The capital is currently consumed by the soon-to-be-considered Syria military resolution. However, President Obama’s decision to seek congressional authority for a military strike on the Assad regime adds significant complications and uncertainties to an already acrimonious fall legislative agenda that could have a dramatic impact on the nation as a whole as we prepare to close out the year.
Before POTUS dramatically shifted course on Syria and sought a congressional vote, both Republicans and Democrats were preparing for an epic showdown on the FY 2014 federal budget and the need to increase the debt limit, actions that must occur in the next 5-6 weeks. Resolution of these larger issues will necessarily inform follow-up action on the continuing, thorny challenges of the Sequester, the pressing need for entitlement and tax reform to boost the economy and reduce joblessness, and above all else, an interim solution to the epic miasma that has become of Obamacare implementation. In addition, the House must also decide the fate of the Farm Bill – which failed unexpectedly in the spring, and what form, if any, the House will take up immigration reform, which has already passed the Senate.
It is a very full plate, yet suddenly, all these votes are tied, in certain degrees, to the outcome on Syria.
Solid House Republican opposition to the Syria strike will do nothing to improve the already strained relationship between the Administration and Speaker Boehner’s caucus.
If the House successfully blocks a Syria resolution, dealing an astonishing setback to the President, Tea Party conservatives may well feel emboldened to up the ante for any deal on financial issues – including but not limited to delays in Obamacare implementation, as the president struggles with weak political support. At the same time, there is no reason to believe that an embittered White House, embarrassed by a loss on Syria, would not draw a bright – and this time, very serious – red line on any domestic concessions, and take a new crisis all the way to the end to force the GOP to show its cards. Such gamesmanship would have a cascading, negative impact on the economy, while efforts to pass immigration reform or other priority bills would collapse in mutual recrimination.
As bad a result as that would be, much depends on President Obama’s reaction if Congress fails to approve a Syria military resolution. Since the President announced his intention to take military action in Syria, he has indelicately tried to balance two mutually exclusive notions; 1) that he has authority to act unilaterally on Syria – without the blessing of Congress – under his power as Commander-in-Chief, and, 2) that a congressional vote was necessary to secure popular legitimacy. Presidential protestations to the contrary, it cannot be both – and the Administration has already made its bed by seeking a congressional vote, whether he believes it or not.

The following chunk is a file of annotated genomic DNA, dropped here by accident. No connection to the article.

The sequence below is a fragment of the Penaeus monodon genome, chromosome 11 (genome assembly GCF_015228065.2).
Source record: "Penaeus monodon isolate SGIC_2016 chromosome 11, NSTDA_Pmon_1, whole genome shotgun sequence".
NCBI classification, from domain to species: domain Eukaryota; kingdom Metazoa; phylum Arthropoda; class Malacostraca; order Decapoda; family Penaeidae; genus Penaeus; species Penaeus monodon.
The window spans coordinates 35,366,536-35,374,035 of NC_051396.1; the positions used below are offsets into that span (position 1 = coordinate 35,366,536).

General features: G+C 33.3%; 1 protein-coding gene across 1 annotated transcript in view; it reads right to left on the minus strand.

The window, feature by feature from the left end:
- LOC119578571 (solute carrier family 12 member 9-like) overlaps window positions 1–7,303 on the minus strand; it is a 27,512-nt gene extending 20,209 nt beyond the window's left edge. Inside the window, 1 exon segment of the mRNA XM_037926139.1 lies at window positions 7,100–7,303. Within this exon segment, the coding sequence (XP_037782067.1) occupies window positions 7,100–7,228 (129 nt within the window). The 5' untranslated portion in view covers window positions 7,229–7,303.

However, if the President disregards a negative vote by Congress and launches an attack anyway, he will almost certainly trigger a genuine constitutional crisis of his own making. Not only would all legislative action come to a standstill, amid Republican (and perhaps some Democratic) fury. In addition, President Obama could face what was once unthinkable – impeachment. The first African-American president facing impeachment from an overwhelmingly white, Republican controlled House – regardless of the seriousness of the underlying case – would almost certainly trigger a political and cultural crisis for the United States, writ large.
There is of course, another option.
Congress could – by the thinnest margins – approve a Syria military resolution, and President Obama could immediately order the strikes.
It is very important to remember that public opinion is rarely ever written in stone, even when there are formidable majorities. This is especially true with military action. American opinions of military action change when the armed forces are actually committed to battle. There is still a strong “rally around the flag” phenomenon in the US, and citizens, at least initially, do not like to criticize military action when Americans are in combat.
If the strikes that Obama launches are more robust than what was advertised initially and show some success in changing the tempo on the battlefield between rebels and the Syrian government, Americans could well change their minds on the operation and what constitutes a US military success. This would not only put House Republicans (and all those who opposed military action) in a very difficult political position (failing to support the President), it would significantly enhance the President’s negotiating leverage on all the issues that Congress must tackle this fall, and create a political minefield for the GOP.
At this point, there is no way to know how events will play out. But no one should assume that anything but the highest stakes are now on the table.
Buckle up for a very uncertain ride.